Second, you write,
Wrong again. The implication was that I could find at least one thing, perhaps more, that was wrong in that paragraph, some of which I’ve already done, some of which is in process.
Also, to disagree with you does not require that I provide proof from the Bible that slavery was wrong. That wasn’t your assertion. Your assertion (in this one specific context) was that the Bible provided no moral underpinnings for abolition. To show you were wrong one requires proof from any source that what you wrote there was wrong.
I’ve been working toward showing that the Bible provided moral and ethical underpinnings to abolition. (Although it’s not entailed in what I’ve covered so far, I would be glad to go and and show how the Bible provided the essential underpinnings, but I can’t get there until we’ve shown that it provides at least some underpinnings.)
I’ve been asking questions heading that direction. Granted, I haven’t established my case yet, but that hardly means I have none.
Yet you say,
Really? I’m walking you through a discussion, and from that you conclude I have no answer?
That’s just wrong (again).
I was working toward agreement on terms, without which it would be impossible for me to show that the Bible does provide those (essential) underpinnings. We had some ways to go, you know. You are still stuck in an amazing state of absolutism. As far as you have shown any evidence here, you have not shown the slightest inclination to consider anything other than, “slavery is wrong,” as counting as a moral justification for ending slavery.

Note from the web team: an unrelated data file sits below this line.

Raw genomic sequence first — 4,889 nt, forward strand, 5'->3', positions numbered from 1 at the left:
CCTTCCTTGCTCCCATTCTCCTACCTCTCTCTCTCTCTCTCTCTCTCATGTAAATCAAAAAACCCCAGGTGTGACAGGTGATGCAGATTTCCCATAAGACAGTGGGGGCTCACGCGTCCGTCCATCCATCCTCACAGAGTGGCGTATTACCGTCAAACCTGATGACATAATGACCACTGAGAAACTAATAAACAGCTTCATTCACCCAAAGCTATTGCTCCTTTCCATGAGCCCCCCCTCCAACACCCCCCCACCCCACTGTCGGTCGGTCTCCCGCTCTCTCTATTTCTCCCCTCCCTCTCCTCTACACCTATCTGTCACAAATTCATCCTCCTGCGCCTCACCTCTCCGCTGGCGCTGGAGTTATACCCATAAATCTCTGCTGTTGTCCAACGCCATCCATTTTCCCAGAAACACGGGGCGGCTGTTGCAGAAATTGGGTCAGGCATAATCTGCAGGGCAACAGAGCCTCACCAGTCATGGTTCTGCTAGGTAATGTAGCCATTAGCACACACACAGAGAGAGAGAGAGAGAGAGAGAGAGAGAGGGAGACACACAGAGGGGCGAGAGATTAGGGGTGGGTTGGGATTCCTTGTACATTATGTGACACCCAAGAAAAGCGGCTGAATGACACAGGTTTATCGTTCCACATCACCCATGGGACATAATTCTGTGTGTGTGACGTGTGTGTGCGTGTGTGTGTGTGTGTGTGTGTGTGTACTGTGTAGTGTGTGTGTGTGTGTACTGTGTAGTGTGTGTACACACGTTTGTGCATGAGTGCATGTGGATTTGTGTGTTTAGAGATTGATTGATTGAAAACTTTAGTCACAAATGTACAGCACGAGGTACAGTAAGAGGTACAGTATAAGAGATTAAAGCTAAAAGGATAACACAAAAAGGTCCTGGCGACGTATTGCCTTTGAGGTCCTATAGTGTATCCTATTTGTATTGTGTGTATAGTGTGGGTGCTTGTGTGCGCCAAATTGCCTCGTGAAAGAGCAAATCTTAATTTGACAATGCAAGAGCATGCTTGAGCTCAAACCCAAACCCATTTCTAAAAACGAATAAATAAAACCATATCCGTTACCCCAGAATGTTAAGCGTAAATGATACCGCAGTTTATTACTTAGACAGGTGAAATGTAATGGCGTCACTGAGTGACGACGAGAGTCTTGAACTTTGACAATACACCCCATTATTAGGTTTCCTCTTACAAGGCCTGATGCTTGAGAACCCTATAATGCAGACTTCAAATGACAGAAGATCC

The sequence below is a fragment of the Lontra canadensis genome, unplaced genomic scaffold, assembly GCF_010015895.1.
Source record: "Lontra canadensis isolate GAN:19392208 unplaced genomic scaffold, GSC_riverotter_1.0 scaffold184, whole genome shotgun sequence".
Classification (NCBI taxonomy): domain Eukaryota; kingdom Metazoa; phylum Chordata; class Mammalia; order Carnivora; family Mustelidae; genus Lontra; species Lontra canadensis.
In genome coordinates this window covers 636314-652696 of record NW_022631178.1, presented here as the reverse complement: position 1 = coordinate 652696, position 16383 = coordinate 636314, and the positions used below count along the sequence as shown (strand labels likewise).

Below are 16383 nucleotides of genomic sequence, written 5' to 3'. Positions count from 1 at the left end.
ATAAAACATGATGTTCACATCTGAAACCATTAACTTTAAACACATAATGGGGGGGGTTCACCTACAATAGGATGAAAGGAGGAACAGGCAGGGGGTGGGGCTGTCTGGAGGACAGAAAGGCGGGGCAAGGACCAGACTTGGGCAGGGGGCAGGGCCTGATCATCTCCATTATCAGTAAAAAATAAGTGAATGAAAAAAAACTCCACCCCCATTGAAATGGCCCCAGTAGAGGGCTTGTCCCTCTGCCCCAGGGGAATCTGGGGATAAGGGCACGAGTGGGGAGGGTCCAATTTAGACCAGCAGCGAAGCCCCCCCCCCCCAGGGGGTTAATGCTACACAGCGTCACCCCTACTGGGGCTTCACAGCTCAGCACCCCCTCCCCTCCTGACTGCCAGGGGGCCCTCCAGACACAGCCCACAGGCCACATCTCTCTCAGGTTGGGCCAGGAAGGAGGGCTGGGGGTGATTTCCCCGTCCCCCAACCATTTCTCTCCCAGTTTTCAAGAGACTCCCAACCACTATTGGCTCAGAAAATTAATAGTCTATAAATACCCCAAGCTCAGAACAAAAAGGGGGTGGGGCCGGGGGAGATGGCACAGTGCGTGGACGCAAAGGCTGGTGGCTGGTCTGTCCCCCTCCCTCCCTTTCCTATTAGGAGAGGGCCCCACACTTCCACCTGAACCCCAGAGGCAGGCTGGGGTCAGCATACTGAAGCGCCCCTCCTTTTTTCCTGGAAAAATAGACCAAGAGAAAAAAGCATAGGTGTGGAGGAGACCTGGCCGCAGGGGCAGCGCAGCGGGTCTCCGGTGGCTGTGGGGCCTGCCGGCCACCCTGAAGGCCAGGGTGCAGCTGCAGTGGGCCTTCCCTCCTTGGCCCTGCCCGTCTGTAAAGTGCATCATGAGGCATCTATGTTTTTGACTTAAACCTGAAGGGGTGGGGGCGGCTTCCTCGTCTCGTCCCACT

Let me help you a bit with this. Consider these possibilities:
1. Slavery may not always be as evil as it certainly was in the American South.
2. Slavery may be an alternative to starvation in societies that have not yet developed other safety nets against it.
3. Slavery may be a chosen state for the purpose of staving off starvation.
4. There could be such a thing as a slave being offered freedom but preferring to remain in the household where he is.